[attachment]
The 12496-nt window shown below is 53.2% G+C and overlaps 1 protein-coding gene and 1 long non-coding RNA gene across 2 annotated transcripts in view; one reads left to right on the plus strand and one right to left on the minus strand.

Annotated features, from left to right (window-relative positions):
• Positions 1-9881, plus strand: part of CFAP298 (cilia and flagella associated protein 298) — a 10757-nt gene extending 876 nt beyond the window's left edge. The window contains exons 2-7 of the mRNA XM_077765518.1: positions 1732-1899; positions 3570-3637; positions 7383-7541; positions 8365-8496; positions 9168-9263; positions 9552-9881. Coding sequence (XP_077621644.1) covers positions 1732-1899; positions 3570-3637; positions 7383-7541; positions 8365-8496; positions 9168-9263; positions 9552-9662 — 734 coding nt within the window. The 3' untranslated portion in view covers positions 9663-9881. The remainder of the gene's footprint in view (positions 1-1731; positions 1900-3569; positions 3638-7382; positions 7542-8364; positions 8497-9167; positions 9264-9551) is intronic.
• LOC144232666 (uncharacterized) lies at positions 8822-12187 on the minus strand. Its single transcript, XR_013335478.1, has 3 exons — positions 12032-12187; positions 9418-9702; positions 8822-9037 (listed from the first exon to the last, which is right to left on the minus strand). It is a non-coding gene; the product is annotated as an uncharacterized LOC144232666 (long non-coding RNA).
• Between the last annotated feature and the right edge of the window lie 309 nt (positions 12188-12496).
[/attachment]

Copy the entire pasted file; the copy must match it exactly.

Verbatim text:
The 12496-nt window shown below is 53.2% G+C and overlaps 1 protein-coding gene and 1 long non-coding RNA gene across 2 annotated transcripts in view; one reads left to right on the plus strand and one right to left on the minus strand.

Annotated features, from left to right (window-relative positions):
• Positions 1-9881, plus strand: part of CFAP298 (cilia and flagella associated protein 298) — a 10757-nt gene extending 876 nt beyond the window's left edge. The window contains exons 2-7 of the mRNA XM_077765518.1: positions 1732-1899; positions 3570-3637; positions 7383-7541; positions 8365-8496; positions 9168-9263; positions 9552-9881. Coding sequence (XP_077621644.1) covers positions 1732-1899; positions 3570-3637; positions 7383-7541; positions 8365-8496; positions 9168-9263; positions 9552-9662 — 734 coding nt within the window. The 3' untranslated portion in view covers positions 9663-9881. The remainder of the gene's footprint in view (positions 1-1731; positions 1900-3569; positions 3638-7382; positions 7542-8364; positions 8497-9167; positions 9264-9551) is intronic.
• LOC144232666 (uncharacterized) lies at positions 8822-12187 on the minus strand. Its single transcript, XR_013335478.1, has 3 exons — positions 12032-12187; positions 9418-9702; positions 8822-9037 (listed from the first exon to the last, which is right to left on the minus strand). It is a non-coding gene; the product is annotated as an uncharacterized LOC144232666 (long non-coding RNA).
• Between the last annotated feature and the right edge of the window lie 309 nt (positions 12188-12496).